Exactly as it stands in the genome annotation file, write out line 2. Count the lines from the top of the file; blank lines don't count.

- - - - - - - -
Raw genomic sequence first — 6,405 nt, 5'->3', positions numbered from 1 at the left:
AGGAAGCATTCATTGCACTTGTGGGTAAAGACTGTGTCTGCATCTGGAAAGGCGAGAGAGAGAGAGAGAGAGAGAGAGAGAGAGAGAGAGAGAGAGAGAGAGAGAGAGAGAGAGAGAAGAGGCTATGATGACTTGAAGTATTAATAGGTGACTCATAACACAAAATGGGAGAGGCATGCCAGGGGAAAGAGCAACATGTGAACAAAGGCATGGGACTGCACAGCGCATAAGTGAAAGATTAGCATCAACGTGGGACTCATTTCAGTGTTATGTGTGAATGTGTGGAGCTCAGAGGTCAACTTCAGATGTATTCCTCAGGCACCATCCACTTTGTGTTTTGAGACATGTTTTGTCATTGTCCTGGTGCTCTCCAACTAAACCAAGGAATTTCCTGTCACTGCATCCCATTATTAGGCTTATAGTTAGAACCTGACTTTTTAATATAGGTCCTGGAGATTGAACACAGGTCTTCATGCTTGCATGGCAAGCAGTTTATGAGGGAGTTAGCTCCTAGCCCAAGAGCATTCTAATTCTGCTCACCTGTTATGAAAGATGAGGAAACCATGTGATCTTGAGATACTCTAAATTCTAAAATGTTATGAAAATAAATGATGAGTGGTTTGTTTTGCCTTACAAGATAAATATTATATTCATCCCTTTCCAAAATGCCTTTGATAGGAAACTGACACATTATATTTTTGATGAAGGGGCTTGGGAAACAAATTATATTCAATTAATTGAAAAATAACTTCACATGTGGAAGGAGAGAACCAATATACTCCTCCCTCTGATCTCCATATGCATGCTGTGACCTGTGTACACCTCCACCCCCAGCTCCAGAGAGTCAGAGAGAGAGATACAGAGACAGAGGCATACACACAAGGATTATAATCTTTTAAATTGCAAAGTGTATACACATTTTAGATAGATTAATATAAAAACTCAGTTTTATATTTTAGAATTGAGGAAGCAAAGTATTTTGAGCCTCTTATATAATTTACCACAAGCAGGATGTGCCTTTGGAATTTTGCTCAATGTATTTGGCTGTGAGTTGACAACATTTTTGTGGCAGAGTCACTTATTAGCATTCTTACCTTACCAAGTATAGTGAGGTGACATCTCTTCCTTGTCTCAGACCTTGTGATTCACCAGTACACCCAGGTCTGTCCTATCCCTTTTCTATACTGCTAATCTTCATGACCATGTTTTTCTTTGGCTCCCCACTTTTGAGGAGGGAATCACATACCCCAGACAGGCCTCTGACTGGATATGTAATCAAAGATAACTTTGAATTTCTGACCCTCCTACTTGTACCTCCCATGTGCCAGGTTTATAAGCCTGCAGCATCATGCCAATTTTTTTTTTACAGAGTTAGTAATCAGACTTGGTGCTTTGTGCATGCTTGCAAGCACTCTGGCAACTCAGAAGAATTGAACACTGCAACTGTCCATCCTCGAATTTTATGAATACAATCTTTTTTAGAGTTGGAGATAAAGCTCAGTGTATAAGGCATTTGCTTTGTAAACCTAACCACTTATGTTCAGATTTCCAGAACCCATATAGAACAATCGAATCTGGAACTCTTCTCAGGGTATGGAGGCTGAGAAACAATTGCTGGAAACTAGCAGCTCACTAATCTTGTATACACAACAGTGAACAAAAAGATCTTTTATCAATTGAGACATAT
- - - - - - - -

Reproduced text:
AGGAAGCATTCATTGCACTTGTGGGTAAAGACTGTGTCTGCATCTGGAAAGGCGAGAGAGAGAGAGAGAGAGAGAGAGAGAGAGAGAGAGAGAGAGAGAGAGAGAGAGAGAGAGAGAAGAGGCTATGATGACTTGAAGTATTAATAGGTGACTCATAACACAAAATGGGAGAGGCATGCCAGGGGAAAGAGCAACATGTGAACAAAGGCATGGGACTGCACAGCGCATAAGTGAAAGATTAGCATCAACGTGGGACTCATTTCAGTGTTATGTGTGAATGTGTGGAGCTCAGAGGTCAACTTCAGATGTATTCCTCAGGCACCATCCACTTTGTGTTTTGAGACATGTTTTGTCATTGTCCTGGTGCTCTCCAACTAAACCAAGGAATTTCCTGTCACTGCATCCCATTATTAGGCTTATAGTTAGAACCTGACTTTTTAATATAGGTCCTGGAGATTGAACACAGGTCTTCATGCTTGCATGGCAAGCAGTTTATGAGGGAGTTAGCTCCTAGCCCAAGAGCATTCTAATTCTGCTCACCTGTTATGAAAGATGAGGAAACCATGTGATCTTGAGATACTCTAAATTCTAAAATGTTATGAAAATAAATGATGAGTGGTTTGTTTTGCCTTACAAGATAAATATTATATTCATCCCTTTCCAAAATGCCTTTGATAGGAAACTGACACATTATATTTTTGATGAAGGGGCTTGGGAAACAAATTATATTCAATTAATTGAAAAATAACTTCACATGTGGAAGGAGAGAACCAATATACTCCTCCCTCTGATCTCCATATGCATGCTGTGACCTGTGTACACCTCCACCCCCAGCTCCAGAGAGTCAGAGAGAGAGATACAGAGACAGAGGCATACACACAAGGATTATAATCTTTTAAATTGCAAAGTGTATACACATTTTAGATAGATTAATATAAAAACTCAGTTTTATATTTTAGAATTGAGGAAGCAAAGTATTTTGAGCCTCTTATATAATTTACCACAAGCAGGATGTGCCTTTGGAATTTTGCTCAATGTATTTGGCTGTGAGTTGACAACATTTTTGTGGCAGAGTCACTTATTAGCATTCTTACCTTACCAAGTATAGTGAGGTGACATCTCTTCCTTGTCTCAGACCTTGTGATTCACCAGTACACCCAGGTCTGTCCTATCCCTTTTCTATACTGCTAATCTTCATGACCATGTTTTTCTTTGGCTCCCCACTTTTGAGGAGGGAATCACATACCCCAGACAGGCCTCTGACTGGATATGTAATCAAAGATAACTTTGAATTTCTGACCCTCCTACTTGTACCTCCCATGTGCCAGGTTTATAAGCCTGCAGCATCATGCCAATTTTTTTTTTACAGAGTTAGTAATCAGACTTGGTGCTTTGTGCATGCTTGCAAGCACTCTGGCAACTCAGAAGAATTGAACACTGCAACTGTCCATCCTCGAATTTTATGAATACAATCTTTTTTAGAGTTGGAGATAAAGCTCAGTGTATAAGGCATTTGCTTTGTAAACCTAACCACTTATGTTCAGATTTCCAGAACCCATATAGAACAATCGAATCTGGAACTCTTCTCAGGGTATGGAGGCTGAGAAACAATTGCTGGAAACTAGCAGCTCACTAATCTTGTATACACAACAGTGAACAAAAAGATCTTTTATCAATTGAGACATAT